Last week, New Jersey joined just about every other state in applying for an additional $300 a week for many of its unemployed residents from the federal government.
Under the pandemic aid CARES Act, the nation’s jobless had received an additional $600 a week. That put unemployment benefits above what many people had made working, prompting economists and many in Congress to wonder if it would discourage a return to work.
That extra benefit expired at the end of July, and in the absence of a new added jobless benefit from Congress, President Trump ordered that some federal disaster relief funds be used to give each unemployed worker an extra $300 a week.
Initially states were told that they had to put in $100 a week for their workers themselves, bringing the total to $400. Later that was clarified to count a state’s regular unemployment benefit, so as long as jobless workers are collecting at least $100 they’ll qualify for the extra federal $300.
Just two states have chosen to follow the original federal recommendation at bring the total added benefit up to $400. Financially struggling New Jersey isn’t one of them, of course, nor should it be as it borrows billions to pay its current expenses. Paying the $100 would cost it an estimated $68 million a week.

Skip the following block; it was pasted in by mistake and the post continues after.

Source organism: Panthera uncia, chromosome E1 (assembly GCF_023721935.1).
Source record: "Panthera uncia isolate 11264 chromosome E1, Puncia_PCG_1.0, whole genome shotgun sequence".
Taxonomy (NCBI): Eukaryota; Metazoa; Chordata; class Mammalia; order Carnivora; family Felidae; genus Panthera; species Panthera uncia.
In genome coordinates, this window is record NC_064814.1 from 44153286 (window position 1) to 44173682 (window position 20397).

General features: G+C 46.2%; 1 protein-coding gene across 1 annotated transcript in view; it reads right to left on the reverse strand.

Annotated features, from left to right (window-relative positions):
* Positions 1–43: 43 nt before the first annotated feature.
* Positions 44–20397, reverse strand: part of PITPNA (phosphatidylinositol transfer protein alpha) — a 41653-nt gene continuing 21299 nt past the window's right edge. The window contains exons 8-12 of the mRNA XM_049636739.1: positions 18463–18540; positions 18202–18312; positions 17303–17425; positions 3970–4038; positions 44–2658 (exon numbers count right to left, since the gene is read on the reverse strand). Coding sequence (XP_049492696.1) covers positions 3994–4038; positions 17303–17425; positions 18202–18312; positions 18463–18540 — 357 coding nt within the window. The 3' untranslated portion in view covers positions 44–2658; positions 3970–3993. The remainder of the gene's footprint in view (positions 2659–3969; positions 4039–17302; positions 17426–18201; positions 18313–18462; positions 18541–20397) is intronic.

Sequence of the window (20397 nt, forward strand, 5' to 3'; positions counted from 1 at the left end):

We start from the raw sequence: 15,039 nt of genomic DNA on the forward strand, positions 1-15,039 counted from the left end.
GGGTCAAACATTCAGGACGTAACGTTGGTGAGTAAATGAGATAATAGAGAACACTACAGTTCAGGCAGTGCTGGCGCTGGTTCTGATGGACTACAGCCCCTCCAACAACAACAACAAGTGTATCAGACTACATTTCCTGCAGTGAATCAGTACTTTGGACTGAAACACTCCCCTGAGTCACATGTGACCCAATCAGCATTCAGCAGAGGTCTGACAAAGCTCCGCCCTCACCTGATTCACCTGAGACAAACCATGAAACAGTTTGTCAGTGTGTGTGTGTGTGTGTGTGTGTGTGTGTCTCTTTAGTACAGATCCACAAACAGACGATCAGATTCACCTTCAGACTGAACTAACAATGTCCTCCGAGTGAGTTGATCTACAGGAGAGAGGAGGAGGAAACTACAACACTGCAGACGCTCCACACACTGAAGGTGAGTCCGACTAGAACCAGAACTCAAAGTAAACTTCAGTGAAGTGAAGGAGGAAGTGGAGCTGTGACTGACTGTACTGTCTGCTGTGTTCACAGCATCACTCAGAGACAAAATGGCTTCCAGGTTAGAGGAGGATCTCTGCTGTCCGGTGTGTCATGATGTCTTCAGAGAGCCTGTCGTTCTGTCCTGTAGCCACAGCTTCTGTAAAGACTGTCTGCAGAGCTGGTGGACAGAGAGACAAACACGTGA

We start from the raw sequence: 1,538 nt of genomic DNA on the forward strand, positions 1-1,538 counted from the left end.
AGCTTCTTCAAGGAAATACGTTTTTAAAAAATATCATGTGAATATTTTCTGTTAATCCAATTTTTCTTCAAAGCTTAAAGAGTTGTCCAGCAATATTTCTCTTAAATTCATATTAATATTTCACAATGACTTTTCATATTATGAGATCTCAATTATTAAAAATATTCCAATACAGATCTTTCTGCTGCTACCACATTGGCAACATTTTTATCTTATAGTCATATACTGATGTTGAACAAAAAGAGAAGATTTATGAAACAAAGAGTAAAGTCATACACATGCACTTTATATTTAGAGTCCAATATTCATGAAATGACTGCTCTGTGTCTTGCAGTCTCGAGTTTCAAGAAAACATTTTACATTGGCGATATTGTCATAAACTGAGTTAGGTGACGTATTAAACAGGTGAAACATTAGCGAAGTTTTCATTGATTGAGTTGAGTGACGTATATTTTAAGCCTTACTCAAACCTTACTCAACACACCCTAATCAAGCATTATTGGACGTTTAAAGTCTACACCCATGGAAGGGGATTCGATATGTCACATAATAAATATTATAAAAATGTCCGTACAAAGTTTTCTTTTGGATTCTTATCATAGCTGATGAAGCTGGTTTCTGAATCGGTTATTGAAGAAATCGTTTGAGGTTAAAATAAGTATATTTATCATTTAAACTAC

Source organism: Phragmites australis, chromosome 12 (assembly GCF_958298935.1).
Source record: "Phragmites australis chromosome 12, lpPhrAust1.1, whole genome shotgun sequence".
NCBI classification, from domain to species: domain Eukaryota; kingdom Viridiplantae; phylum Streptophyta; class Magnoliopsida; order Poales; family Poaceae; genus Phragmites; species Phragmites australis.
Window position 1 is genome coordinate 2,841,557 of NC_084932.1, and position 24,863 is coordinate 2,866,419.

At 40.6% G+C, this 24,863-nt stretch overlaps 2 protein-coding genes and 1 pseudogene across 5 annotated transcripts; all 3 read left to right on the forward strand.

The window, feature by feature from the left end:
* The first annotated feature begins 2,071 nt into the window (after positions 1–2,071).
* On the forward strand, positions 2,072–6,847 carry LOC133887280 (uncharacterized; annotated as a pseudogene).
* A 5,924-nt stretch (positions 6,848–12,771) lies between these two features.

FEMA is expected to quickly approve the added benefit for New Jersey’s jobless for the first three weeks of August. Weeks after that will require the state to reapply and get ongoing approval.
The state Department of Labor said qualifying jobless recipients probably won’t be paid the extra federal benefit for August until October. As a new program, implementing it “will not be easy or quick,” said Labor Commissioner Robert Asara-Angelo.
Indeed. Many applicants for regular state jobless benefits have been waiting months — first to finally get a state worker to communicate with them and fix their problem in the state’s automated claims system, and now for supervisory personnel in Trenton to accept the corrected claim from their workers. We bet the state workers who rushed into the benefits system with furloughs in July — just in time to get the extra federal $600 a week — didn’t have such problems or delays.
The extra $300 may not last long. Trump’s order specifies that it will end before FEMA’s disaster relief fund drops below $25 billion. With Hurricane Laura having just hit the Gulf Coast, the program may not last as long as hoped.
Too bad, since New Jersey has recovered only about a third of the several hundred thousand jobs lost in the pandemic. A new U.S. recession is still young, and New Jersey is already recovering more slowly than 35 other states, according to MoneyGeek.
Gov. Phil Murphy and the Legislature couldn’t reasonably have been expected to do much better against a novel virus that hit New Jersey and neighboring New York City quick and hard. But their years of fiscal irresponsibility that continue today have ensured a much worse than normal economic convalescent period from the pandemic.